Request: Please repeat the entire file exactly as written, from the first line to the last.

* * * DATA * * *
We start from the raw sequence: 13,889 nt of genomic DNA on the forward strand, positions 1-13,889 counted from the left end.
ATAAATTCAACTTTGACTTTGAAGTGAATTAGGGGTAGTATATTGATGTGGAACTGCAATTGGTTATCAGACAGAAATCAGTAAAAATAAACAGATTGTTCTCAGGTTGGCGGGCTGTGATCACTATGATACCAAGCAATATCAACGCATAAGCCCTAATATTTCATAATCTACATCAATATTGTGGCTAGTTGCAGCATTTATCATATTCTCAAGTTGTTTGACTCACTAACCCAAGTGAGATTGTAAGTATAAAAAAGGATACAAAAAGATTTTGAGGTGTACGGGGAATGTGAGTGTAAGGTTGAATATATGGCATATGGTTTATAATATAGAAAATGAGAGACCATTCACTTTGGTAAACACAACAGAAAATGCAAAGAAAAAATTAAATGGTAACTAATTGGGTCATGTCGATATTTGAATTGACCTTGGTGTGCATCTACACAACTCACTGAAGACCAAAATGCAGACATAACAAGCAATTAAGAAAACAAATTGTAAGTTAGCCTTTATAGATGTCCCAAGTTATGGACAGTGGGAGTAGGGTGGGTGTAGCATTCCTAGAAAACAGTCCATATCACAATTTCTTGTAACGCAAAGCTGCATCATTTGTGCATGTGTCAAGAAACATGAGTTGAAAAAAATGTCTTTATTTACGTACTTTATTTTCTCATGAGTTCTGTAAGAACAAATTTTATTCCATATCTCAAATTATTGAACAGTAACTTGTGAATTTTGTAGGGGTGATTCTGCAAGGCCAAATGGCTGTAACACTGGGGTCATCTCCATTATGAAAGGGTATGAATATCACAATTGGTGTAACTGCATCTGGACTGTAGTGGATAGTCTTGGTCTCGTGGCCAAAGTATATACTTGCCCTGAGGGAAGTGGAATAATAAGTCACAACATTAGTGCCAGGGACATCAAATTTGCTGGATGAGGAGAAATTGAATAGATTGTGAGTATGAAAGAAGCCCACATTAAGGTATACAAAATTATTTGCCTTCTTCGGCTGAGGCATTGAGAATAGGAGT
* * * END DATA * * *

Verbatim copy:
We start from the raw sequence: 13,889 nt of genomic DNA on the forward strand, positions 1-13,889 counted from the left end.
ATAAATTCAACTTTGACTTTGAAGTGAATTAGGGGTAGTATATTGATGTGGAACTGCAATTGGTTATCAGACAGAAATCAGTAAAAATAAACAGATTGTTCTCAGGTTGGCGGGCTGTGATCACTATGATACCAAGCAATATCAACGCATAAGCCCTAATATTTCATAATCTACATCAATATTGTGGCTAGTTGCAGCATTTATCATATTCTCAAGTTGTTTGACTCACTAACCCAAGTGAGATTGTAAGTATAAAAAAGGATACAAAAAGATTTTGAGGTGTACGGGGAATGTGAGTGTAAGGTTGAATATATGGCATATGGTTTATAATATAGAAAATGAGAGACCATTCACTTTGGTAAACACAACAGAAAATGCAAAGAAAAAATTAAATGGTAACTAATTGGGTCATGTCGATATTTGAATTGACCTTGGTGTGCATCTACACAACTCACTGAAGACCAAAATGCAGACATAACAAGCAATTAAGAAAACAAATTGTAAGTTAGCCTTTATAGATGTCCCAAGTTATGGACAGTGGGAGTAGGGTGGGTGTAGCATTCCTAGAAAACAGTCCATATCACAATTTCTTGTAACGCAAAGCTGCATCATTTGTGCATGTGTCAAGAAACATGAGTTGAAAAAAATGTCTTTATTTACGTACTTTATTTTCTCATGAGTTCTGTAAGAACAAATTTTATTCCATATCTCAAATTATTGAACAGTAACTTGTGAATTTTGTAGGGGTGATTCTGCAAGGCCAAATGGCTGTAACACTGGGGTCATCTCCATTATGAAAGGGTATGAATATCACAATTGGTGTAACTGCATCTGGACTGTAGTGGATAGTCTTGGTCTCGTGGCCAAAGTATATACTTGCCCTGAGGGAAGTGGAATAATAAGTCACAACATTAGTGCCAGGGACATCAAATTTGCTGGATGAGGAGAAATTGAATAGATTGTGAGTATGAAAGAAGCCCACATTAAGGTATACAAAATTATTTGCCTTCTTCGGCTGAGGCATTGAGAATAGGAGT